● Virginia: A series of Democratic governors served from 1982 to 1994. During those twelve years, Virginia’s imprisonment rate rose 129%—the same as the national average. The following eight years saw two Republican administrations, during which imprisonment rose 13%, compared to a national average increase of 22%. The difference seems starker if you look at Doug Wilder’s (1990-94) and George Allen’s (1994-98) governorships. Wilder, America’s first elected black governor, presided over an imprisonment increase of 46%; the national average during those four years was a 33% increase. Virginia’s imprisonment rate fell 2% during Allen’s governorship; nationwide, imprisonment rose 19% during the same period.
All the figures cited above are calculated based on data in the Sourcebook of Criminal Justice Statistics—Online, available here, and in previous hard-copy volumes of the Sourcebook.
There are more examples like these—along with some counterexamples, though I haven’t found as many of those. The numbers cited above might turn out to be an aberration; I won’t know until I go through the relevant data for all fifty states. For now, suppose they aren’t aberrational; suppose the above examples illustrate a pattern. Why might imprisonment rise more under Democrats than under Republicans? The answer, I think, lies in two famous episodes in presidential campaigns in the recent past.
The elder George Bush beat Michael Dukakis, at least in part, on the strength of Willie Horton’s crime spree; Horton was a black inmate who was furloughed from a Massachusetts prison on Dukakis’ watch, and who committed armed robbery and rape while released. Four years later, Bill Clinton was determined not to let the same thing happen to him. So, shortly before the New Hampshire primary, Clinton returned to Arkansas to supervise the execution of a mentally retarded black inmate named Ricky Ray Rector. The Rector execution inoculated Clinton on crime, showed his willingness to stand tough against criminals in general and black criminals in particular. It worked: Clinton finished a close second in New Hampshire, and went on to win the White House.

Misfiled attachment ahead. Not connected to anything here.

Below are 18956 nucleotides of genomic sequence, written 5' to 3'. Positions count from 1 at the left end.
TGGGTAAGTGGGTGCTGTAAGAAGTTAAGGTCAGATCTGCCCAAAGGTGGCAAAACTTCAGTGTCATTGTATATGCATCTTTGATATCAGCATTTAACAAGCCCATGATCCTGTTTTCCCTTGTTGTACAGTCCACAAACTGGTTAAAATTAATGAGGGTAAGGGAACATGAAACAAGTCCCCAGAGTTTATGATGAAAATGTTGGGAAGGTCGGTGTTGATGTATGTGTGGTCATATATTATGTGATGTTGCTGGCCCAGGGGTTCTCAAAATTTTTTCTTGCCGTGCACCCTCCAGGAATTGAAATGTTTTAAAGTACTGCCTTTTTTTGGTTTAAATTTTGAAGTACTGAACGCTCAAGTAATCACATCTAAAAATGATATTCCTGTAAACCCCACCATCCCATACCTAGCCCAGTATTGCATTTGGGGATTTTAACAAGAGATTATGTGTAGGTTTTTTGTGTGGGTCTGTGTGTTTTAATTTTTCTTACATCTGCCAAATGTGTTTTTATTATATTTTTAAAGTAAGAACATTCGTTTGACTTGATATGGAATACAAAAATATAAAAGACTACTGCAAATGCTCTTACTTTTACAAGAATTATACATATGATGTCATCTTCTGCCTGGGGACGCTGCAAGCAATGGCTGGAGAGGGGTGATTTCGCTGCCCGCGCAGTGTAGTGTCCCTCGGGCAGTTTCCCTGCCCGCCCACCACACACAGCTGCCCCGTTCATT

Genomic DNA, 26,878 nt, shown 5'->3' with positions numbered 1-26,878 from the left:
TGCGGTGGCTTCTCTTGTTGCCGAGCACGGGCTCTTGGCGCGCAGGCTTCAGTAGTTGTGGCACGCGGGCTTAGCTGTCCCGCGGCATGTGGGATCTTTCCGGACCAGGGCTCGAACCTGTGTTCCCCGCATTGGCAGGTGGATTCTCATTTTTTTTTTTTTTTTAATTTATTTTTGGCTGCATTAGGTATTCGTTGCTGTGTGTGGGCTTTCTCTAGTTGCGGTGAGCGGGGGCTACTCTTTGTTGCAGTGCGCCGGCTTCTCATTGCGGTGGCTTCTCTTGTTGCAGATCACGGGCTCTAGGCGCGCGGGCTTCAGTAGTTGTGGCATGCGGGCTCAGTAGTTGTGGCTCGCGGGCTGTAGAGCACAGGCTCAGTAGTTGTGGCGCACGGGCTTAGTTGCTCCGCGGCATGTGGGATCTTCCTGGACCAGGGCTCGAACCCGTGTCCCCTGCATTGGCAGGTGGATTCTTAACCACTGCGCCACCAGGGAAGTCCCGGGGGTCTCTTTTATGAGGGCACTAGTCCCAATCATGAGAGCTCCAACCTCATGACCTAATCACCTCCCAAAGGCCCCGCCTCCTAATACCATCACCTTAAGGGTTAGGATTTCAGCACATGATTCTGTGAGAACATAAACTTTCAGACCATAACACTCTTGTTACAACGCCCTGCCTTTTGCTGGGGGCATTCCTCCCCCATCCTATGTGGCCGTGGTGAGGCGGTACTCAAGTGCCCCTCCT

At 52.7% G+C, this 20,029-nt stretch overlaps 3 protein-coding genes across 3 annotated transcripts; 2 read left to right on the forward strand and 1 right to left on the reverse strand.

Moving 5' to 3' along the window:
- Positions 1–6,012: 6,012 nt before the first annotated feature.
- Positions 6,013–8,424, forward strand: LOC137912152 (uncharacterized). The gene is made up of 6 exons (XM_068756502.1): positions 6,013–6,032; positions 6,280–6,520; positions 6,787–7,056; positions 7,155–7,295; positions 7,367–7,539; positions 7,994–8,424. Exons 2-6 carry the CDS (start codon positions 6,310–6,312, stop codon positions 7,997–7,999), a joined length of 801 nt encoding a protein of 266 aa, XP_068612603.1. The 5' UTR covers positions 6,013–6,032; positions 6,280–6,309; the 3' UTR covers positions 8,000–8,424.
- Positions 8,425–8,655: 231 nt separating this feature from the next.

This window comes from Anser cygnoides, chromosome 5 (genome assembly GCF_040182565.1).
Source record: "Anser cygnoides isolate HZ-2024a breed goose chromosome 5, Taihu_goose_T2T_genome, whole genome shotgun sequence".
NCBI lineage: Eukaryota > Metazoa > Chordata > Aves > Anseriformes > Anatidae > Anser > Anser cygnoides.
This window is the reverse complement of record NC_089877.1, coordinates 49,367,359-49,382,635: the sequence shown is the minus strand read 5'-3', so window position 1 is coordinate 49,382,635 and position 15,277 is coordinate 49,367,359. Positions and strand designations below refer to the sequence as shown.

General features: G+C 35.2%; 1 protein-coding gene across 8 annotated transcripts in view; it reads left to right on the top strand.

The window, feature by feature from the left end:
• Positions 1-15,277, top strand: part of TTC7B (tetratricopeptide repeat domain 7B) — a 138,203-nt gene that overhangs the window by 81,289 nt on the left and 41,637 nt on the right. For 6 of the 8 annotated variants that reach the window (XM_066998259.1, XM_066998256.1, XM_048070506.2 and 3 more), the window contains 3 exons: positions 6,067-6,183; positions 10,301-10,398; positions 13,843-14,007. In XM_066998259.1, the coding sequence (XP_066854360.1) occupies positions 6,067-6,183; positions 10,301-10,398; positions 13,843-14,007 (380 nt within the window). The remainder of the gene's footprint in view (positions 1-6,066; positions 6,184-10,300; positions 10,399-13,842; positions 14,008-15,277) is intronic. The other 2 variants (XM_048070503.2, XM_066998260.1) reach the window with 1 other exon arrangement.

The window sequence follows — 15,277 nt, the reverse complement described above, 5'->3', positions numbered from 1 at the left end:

Notice the nature of that political exchange. For Republicans to win votes on crime, all they need do is talk about it: the Willie Horton ad that helped turn the 1988 election is a prime example. No Clinton-style inoculation is needed. For Democrats to win those same votes, they need to take the kind of action that shows their toughness: hence Rector’s execution. Rising imprisonment has been the price Democrats have had to pay in order to win power and enact the policy changes they really want. At least, that story seems to fit the scattered examples listed above.
If the story is true, two political facts are key. First, black voters are solidly Democratic; politicians running for state and national office need not and do not compete for their votes. In the 1950s and 1960s, when black voters outside the South were swing voters—Richard Nixon won a third of the black vote in 1960, and Eisenhower won more than that in 1956—imprisonment rates fell, and fell sharply. (Not so in the South, where blacks were denied the right to vote until the late 1960s.) Imprisonment began rising only a few years after black voting patterns changed. Second, the votes of blue-collar whites are up for grabs; the two parties must compete for them, as this year’s presidential campaign reminds us. Rising imprisonment, and especially rising black imprisonment, might fairly be seen as the product of that competition.
No doubt one might draw many lessons from this sad story. Here’s mine: Criminal justice works badly when the voters whose preferences govern the system are not the voters who feel the effects of crime and punishment most directly. Over the last thirty-five years, our justice system has been governed primarily by the votes of suburban and small-town whites. But crime and punishment alike are heavily concentrated in poor city neighborhoods, and especially in black neighborhoods. Democracy works best when those making the relevant choices bear the cost of those choices. The politics of crime in the United States doesn’t meet that standard: choices are made by some, and costs are borne by others. No wonder those costs are so staggeringly high.